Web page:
We recently caught up with America Whitten (SFWGS/HS ‘09), currently a junior at University of California, Santa Cruz, where she is working towards an undergraduate degree in psychology. She will be taking the GRE next summer, and upon receiving her BA she is planning to attend graduate school in abnormal psychology.
America is pursuing her major through UCSC’s more demanding psychology intensive. Among the requirements for participation is the Field Study program where students gain the hands-on experience that is imperative for graduate study. America is one of two undergraduates working in the cognitive psychology research lab of Dr. Jean Fox Tree. Dr. Fox Tree specializes in researching the collateral signals that people produce, such as the discourse markers “well” and “you know”, fillers like “um”, repetitions, and repairs. America is currently working on a study that is looking at what we remember from overheard conversations and whether that memory is influenced by the relationships of the people conversing. Her responsibilities include administering tests, coding and transcription, as well as brainstorming new work. One of the youngest research assistants, America thinks that SFWS gave her the ability to think on her feet and be curious, as well as a strong desire for the hands on learning experience that lab research offers.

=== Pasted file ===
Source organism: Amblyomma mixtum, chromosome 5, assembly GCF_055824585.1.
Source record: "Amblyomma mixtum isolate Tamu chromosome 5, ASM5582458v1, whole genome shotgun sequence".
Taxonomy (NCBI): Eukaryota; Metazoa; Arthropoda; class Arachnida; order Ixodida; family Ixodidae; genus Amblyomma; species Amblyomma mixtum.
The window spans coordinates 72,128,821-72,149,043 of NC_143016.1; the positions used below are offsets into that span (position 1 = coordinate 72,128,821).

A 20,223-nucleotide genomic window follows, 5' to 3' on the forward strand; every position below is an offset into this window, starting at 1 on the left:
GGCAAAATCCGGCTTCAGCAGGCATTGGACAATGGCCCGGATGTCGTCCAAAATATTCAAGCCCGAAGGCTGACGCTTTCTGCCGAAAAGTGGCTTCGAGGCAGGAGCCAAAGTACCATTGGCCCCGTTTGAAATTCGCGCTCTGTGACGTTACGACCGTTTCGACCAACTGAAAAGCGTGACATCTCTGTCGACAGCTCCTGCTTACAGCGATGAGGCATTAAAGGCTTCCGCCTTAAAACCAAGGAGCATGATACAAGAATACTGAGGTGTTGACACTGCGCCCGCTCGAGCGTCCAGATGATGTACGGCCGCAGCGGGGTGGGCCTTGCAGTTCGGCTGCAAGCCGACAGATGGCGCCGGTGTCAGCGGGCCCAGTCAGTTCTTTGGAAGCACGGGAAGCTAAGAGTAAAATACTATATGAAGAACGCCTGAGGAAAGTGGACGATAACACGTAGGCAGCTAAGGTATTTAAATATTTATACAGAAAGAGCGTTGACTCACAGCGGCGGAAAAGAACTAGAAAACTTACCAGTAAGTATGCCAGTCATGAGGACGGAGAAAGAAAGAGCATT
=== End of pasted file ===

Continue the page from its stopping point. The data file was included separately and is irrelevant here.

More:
Overall, America feels well-prepared for her college studies, able to delve deeply into her courses while staying well-rounded. She particularly appreciates having studied Dante and US History at SFWHS because of the skills she gained in critical reading, analytical writing as well as the ease they gave her with primary source material - an important pre-requisite for her current studies. She also fondly remembers all of the non-academic work from SFWS—the plays, reading The Hobbit, and “running around getting to be a kid” are all highlights from her childhood.
Perhaps most importantly, America says that SFWS helped her develop a strong sense of self-knowledge. Responding to the tagline “Know yourself, know the world,” she says that knowing what you want to do with your life requires knowing who you are. This self-knowledge has allowed her to really dedicate herself to her chosen academic direction, allowing her to excel in her major and to look forward to graduate studies.